Phew. As I sit down to write this, I am one tired lady. We’re busier than we have been in quite some time. My brain is back to trying to finish up projects in my sleep. When I come home from work, pretty much the last thing I want to do is sit down at a computer and type some more. In fact, these days, sitting outside to read, exercising, doing anything that doesn’t involve sitting at a desk is where I wanna be when I’m not in the office. Maybe you’re feeling that way too. Things are looking up. Things are getting busier. You know, those things that don’t have anything to do with Facebook or blogging or Twitter. Those things that kept you busy before social media exploded right along with our economy (one in a good way, one in a bad way).
This has been on my mind since a friend of mine noted that Twitter seems to be getting more and more quiet these days. Someone said, “Maybe more people are working. Maybe people have less time to tweet.” That resonated with me. As people are getting jobs that keep them busy, or as business begins to pick up, they also have less time to spend Facebooking and blogging and tweeting. They’re doing their work. I’m doing mine. Twitter doesn’t make the cut.
What could this mean for all of these social media platforms? Am I saying that “social media is gonna die?” Nah. I hate those kinds of posts and anyway, social media as a marketing tool won’t be going away anytime soon. But I do think “social media the fad” will be fading away as time goes on. Time spent on platforms like Twitter and Facebook will be more targeted, more carefully planned. There will be fewer chats, perhaps. Maybe even less online drama. People will be busy. Drama almost always takes a back seat where busy-ness is involved.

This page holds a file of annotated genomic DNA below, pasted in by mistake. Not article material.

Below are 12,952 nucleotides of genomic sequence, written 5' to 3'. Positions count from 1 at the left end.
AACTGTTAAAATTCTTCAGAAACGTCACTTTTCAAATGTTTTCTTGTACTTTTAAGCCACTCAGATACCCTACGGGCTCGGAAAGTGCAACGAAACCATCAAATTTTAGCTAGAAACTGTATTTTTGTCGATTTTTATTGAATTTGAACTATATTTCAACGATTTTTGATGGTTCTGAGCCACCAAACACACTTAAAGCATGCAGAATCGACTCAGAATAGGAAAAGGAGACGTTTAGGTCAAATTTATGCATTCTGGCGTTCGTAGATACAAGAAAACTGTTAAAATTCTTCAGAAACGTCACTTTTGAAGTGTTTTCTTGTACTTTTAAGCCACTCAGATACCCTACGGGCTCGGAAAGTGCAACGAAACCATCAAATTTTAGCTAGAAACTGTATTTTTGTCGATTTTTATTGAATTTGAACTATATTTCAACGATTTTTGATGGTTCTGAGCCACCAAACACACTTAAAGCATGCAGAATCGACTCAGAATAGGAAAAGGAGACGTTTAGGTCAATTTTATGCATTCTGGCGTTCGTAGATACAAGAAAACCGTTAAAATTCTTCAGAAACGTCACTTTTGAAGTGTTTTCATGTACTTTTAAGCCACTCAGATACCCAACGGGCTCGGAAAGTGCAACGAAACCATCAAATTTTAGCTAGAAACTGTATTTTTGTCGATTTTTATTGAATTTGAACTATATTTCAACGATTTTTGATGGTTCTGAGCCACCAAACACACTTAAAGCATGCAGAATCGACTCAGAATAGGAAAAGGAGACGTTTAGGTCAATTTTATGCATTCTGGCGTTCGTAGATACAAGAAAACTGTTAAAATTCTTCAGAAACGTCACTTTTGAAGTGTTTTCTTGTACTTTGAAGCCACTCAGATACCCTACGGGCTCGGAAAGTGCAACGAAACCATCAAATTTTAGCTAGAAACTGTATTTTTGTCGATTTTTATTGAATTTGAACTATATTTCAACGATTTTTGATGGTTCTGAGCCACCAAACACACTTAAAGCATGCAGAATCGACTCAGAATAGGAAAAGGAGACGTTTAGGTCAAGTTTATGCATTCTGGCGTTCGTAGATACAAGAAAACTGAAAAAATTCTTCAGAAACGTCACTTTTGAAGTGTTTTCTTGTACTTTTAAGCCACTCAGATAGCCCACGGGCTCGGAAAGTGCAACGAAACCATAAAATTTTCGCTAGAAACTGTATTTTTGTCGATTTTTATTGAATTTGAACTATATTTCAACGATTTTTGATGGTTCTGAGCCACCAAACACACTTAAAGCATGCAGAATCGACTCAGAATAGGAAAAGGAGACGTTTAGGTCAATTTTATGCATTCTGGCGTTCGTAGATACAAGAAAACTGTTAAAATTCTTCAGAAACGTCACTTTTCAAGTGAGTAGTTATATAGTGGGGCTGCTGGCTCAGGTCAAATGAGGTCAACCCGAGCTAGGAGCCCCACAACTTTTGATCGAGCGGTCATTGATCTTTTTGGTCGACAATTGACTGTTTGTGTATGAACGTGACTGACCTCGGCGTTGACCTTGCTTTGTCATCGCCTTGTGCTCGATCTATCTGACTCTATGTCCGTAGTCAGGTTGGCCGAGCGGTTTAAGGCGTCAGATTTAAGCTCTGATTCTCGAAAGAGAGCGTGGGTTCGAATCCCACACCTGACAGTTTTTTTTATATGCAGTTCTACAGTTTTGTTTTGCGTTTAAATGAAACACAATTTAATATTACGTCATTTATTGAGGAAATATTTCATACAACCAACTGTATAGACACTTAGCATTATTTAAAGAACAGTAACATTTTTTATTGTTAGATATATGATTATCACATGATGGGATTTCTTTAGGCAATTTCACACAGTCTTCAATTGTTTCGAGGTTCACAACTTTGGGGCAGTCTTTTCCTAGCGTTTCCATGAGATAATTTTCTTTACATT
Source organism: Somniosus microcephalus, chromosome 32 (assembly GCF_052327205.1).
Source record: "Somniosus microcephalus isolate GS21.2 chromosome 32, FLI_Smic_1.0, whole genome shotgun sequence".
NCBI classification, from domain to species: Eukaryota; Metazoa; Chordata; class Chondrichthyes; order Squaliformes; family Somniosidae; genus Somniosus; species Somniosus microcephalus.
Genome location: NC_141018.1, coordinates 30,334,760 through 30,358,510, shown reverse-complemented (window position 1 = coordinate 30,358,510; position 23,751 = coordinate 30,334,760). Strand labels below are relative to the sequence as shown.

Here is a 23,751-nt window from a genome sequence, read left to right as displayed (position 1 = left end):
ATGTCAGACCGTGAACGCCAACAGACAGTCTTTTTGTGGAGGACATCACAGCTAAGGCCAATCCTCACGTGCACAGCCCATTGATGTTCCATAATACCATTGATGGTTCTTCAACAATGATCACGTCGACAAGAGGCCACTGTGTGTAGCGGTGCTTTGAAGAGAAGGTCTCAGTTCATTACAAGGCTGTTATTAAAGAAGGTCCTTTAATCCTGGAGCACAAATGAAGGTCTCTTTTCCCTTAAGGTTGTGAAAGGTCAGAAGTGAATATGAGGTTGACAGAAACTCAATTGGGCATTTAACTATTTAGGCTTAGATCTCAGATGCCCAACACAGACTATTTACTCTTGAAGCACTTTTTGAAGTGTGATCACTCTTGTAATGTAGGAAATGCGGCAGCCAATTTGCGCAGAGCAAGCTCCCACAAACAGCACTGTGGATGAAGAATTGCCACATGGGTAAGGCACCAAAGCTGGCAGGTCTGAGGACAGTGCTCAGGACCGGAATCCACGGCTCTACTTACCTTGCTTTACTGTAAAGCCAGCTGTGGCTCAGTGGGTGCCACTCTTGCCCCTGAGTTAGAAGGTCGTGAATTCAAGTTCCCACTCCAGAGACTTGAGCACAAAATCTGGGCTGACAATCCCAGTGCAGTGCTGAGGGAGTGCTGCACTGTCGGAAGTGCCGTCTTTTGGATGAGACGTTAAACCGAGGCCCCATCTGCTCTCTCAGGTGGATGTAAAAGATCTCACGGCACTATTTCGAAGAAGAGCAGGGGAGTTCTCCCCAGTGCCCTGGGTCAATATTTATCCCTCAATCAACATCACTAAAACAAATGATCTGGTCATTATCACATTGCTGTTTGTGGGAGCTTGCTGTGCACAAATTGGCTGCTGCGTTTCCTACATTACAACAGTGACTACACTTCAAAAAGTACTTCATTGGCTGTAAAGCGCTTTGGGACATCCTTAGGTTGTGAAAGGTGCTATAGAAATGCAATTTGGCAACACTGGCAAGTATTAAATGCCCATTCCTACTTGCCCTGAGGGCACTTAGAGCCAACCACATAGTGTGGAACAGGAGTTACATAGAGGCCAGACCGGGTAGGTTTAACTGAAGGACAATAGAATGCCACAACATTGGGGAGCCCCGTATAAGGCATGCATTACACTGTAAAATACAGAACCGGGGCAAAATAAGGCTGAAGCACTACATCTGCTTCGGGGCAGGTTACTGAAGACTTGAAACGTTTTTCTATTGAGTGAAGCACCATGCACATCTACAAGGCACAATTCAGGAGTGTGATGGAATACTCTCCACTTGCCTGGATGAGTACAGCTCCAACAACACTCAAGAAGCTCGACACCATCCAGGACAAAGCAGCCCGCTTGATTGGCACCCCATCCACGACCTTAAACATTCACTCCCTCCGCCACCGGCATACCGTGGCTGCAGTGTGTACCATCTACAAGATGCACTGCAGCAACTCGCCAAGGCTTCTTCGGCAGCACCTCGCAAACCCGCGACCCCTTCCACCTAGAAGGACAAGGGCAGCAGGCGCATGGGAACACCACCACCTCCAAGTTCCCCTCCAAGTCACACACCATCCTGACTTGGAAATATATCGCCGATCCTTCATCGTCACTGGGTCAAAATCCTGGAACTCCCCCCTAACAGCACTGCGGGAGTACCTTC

Maybe blogs that teach you how to do social media will begin to evaporate in favor of companies using that knowledge to do their own industry-specific blogs. Maybe the age of the social media consultant will fade back to the future, to a time when marketing consultants just bring newer tools to the table.
People may not have a lot of time or desire to sit at a computer or at their iPad and read post after post about how to tweet. They might just say, “Come visit me and give me the basics. Offline. Face-to-face.”
Maybe we are gearing up for a counter-revolution. They always happen, you know. The revolters become revolting and are revolted against. It’s a tale as old as time. Maybe people will want to use all they have learned about how to nurture customer relationships and take that knowledge back to the golf course and the nice dinner. Twitter and Google Plus may begin to seem more and more impersonal. Distant. Virtual.
These are all wild guesses on my part, of course, but I find it likely that I am not the only person who is noticing their online time dissipating. I am making sure I peek in when I can. I am maintaining my friendships. But from blogging to Twitter to the whole shebang, I am less, dare I say it, engaged.
What about you? What are you seeing out there?
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